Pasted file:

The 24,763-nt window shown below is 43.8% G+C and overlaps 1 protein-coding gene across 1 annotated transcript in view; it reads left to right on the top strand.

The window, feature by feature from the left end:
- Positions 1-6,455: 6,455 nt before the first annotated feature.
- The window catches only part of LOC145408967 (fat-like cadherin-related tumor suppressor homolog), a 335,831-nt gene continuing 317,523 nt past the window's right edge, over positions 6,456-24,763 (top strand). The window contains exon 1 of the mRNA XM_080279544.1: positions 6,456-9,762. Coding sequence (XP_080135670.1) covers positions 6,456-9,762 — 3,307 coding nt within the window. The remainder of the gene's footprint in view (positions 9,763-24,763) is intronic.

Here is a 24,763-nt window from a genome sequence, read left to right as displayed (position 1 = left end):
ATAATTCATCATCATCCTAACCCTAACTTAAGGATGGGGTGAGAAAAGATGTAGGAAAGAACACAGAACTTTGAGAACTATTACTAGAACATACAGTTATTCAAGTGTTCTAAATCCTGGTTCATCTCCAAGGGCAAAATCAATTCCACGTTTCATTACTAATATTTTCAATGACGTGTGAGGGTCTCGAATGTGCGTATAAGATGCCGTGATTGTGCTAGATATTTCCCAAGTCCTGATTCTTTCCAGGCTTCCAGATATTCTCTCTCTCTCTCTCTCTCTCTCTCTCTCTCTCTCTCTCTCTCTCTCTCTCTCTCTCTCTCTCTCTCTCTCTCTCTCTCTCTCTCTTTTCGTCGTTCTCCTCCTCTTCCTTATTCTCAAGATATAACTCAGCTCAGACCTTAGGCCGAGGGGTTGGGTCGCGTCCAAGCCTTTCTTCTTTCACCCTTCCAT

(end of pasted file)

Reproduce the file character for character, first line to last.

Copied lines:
The 24,763-nt window shown below is 43.8% G+C and overlaps 1 protein-coding gene across 1 annotated transcript in view; it reads left to right on the top strand.

The window, feature by feature from the left end:
- Positions 1-6,455: 6,455 nt before the first annotated feature.
- The window catches only part of LOC145408967 (fat-like cadherin-related tumor suppressor homolog), a 335,831-nt gene continuing 317,523 nt past the window's right edge, over positions 6,456-24,763 (top strand). The window contains exon 1 of the mRNA XM_080279544.1: positions 6,456-9,762. Coding sequence (XP_080135670.1) covers positions 6,456-9,762 — 3,307 coding nt within the window. The remainder of the gene's footprint in view (positions 9,763-24,763) is intronic.

Here is a 24,763-nt window from a genome sequence, read left to right as displayed (position 1 = left end):
ATAATTCATCATCATCCTAACCCTAACTTAAGGATGGGGTGAGAAAAGATGTAGGAAAGAACACAGAACTTTGAGAACTATTACTAGAACATACAGTTATTCAAGTGTTCTAAATCCTGGTTCATCTCCAAGGGCAAAATCAATTCCACGTTTCATTACTAATATTTTCAATGACGTGTGAGGGTCTCGAATGTGCGTATAAGATGCCGTGATTGTGCTAGATATTTCCCAAGTCCTGATTCTTTCCAGGCTTCCAGATATTCTCTCTCTCTCTCTCTCTCTCTCTCTCTCTCTCTCTCTCTCTCTCTCTCTCTCTCTCTCTCTCTCTCTCTCTCTCTCTCTCTCTCTTTTCGTCGTTCTCCTCCTCTTCCTTATTCTCAAGATATAACTCAGCTCAGACCTTAGGCCGAGGGGTTGGGTCGCGTCCAAGCCTTTCTTCTTTCACCCTTCCAT